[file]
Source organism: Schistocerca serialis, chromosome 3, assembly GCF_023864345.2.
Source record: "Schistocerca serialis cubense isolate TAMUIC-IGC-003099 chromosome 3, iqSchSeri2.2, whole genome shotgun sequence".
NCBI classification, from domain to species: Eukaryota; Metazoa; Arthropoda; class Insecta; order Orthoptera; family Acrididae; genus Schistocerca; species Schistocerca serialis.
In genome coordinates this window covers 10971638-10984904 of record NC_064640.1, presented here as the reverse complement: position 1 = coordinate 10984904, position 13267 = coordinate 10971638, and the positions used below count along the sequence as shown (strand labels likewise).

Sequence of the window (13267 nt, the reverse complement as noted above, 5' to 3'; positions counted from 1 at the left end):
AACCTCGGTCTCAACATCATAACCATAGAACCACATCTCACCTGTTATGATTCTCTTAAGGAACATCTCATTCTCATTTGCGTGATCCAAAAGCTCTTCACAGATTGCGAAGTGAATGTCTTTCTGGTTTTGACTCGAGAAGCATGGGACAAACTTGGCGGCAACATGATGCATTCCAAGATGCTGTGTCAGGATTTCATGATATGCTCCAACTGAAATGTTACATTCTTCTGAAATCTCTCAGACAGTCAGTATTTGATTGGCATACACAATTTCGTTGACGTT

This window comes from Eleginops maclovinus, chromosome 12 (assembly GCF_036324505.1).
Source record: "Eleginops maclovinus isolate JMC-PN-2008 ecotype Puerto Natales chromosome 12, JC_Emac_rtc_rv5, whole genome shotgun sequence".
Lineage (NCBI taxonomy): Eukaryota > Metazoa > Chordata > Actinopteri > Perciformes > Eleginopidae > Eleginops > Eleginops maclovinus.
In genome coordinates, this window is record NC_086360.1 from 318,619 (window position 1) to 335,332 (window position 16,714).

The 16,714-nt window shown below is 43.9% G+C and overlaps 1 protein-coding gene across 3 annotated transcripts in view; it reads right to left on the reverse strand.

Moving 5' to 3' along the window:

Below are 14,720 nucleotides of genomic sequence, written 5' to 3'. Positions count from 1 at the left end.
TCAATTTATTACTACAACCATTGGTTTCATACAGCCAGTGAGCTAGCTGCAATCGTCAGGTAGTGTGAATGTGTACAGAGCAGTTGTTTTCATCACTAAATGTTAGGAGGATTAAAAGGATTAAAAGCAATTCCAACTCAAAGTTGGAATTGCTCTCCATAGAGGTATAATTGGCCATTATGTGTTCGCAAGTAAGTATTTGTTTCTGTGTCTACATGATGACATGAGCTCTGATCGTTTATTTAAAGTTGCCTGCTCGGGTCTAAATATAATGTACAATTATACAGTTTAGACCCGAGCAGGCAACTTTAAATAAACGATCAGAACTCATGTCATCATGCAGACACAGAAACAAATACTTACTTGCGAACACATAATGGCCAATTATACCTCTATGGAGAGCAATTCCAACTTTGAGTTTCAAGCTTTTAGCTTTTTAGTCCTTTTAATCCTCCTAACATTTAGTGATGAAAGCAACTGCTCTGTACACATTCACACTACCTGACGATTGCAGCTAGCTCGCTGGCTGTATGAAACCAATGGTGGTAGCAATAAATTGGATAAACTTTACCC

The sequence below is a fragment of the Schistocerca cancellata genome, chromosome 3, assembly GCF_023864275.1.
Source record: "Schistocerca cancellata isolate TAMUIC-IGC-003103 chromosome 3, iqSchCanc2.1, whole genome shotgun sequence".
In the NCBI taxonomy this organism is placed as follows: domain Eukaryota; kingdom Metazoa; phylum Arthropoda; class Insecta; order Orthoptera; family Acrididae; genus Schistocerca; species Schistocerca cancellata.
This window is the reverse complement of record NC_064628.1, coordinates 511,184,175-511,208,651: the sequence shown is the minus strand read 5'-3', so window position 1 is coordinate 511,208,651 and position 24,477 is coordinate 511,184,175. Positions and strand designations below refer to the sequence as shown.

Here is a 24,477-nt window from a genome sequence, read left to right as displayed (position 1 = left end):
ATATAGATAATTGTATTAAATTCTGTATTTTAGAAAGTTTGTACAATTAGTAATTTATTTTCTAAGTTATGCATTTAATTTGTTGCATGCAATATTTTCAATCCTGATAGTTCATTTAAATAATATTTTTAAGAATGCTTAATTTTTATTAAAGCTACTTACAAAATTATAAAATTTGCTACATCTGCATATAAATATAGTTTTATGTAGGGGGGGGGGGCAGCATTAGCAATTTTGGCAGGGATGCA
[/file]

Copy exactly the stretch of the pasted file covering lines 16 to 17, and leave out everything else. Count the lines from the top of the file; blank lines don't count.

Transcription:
Source record: "Schistocerca cancellata isolate TAMUIC-IGC-003103 chromosome 3, iqSchCanc2.1, whole genome shotgun sequence".
In the NCBI taxonomy this organism is placed as follows: domain Eukaryota; kingdom Metazoa; phylum Arthropoda; class Insecta; order Orthoptera; family Acrididae; genus Schistocerca; species Schistocerca cancellata.